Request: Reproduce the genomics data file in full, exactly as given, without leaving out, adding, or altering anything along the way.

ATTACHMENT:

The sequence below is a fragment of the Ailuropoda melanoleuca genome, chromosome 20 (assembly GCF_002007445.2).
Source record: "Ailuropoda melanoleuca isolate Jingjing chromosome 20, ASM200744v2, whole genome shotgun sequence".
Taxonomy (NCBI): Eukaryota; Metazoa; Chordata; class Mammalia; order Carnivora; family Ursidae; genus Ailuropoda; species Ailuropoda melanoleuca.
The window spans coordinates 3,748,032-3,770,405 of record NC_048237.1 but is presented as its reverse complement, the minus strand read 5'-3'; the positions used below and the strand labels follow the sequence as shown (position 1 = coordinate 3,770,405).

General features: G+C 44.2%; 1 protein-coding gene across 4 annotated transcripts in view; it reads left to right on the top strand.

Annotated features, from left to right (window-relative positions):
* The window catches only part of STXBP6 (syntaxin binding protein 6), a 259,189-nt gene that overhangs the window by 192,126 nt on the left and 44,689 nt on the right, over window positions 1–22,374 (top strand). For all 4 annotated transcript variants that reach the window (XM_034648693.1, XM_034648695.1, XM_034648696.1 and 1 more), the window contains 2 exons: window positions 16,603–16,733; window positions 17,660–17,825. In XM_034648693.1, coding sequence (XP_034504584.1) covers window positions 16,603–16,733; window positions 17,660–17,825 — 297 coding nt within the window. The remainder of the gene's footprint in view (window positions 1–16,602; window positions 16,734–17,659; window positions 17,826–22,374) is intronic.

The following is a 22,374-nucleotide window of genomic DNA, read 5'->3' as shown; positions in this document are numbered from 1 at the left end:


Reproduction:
The sequence below is a fragment of the Ailuropoda melanoleuca genome, chromosome 20 (assembly GCF_002007445.2).
Source record: "Ailuropoda melanoleuca isolate Jingjing chromosome 20, ASM200744v2, whole genome shotgun sequence".
Taxonomy (NCBI): Eukaryota; Metazoa; Chordata; class Mammalia; order Carnivora; family Ursidae; genus Ailuropoda; species Ailuropoda melanoleuca.
The window spans coordinates 3,748,032-3,770,405 of record NC_048237.1 but is presented as its reverse complement, the minus strand read 5'-3'; the positions used below and the strand labels follow the sequence as shown (position 1 = coordinate 3,770,405).

General features: G+C 44.2%; 1 protein-coding gene across 4 annotated transcripts in view; it reads left to right on the top strand.

Annotated features, from left to right (window-relative positions):
* The window catches only part of STXBP6 (syntaxin binding protein 6), a 259,189-nt gene that overhangs the window by 192,126 nt on the left and 44,689 nt on the right, over window positions 1–22,374 (top strand). For all 4 annotated transcript variants that reach the window (XM_034648693.1, XM_034648695.1, XM_034648696.1 and 1 more), the window contains 2 exons: window positions 16,603–16,733; window positions 17,660–17,825. In XM_034648693.1, coding sequence (XP_034504584.1) covers window positions 16,603–16,733; window positions 17,660–17,825 — 297 coding nt within the window. The remainder of the gene's footprint in view (window positions 1–16,602; window positions 16,734–17,659; window positions 17,826–22,374) is intronic.

The following is a 22,374-nucleotide window of genomic DNA, read 5'->3' as shown; positions in this document are numbered from 1 at the left end: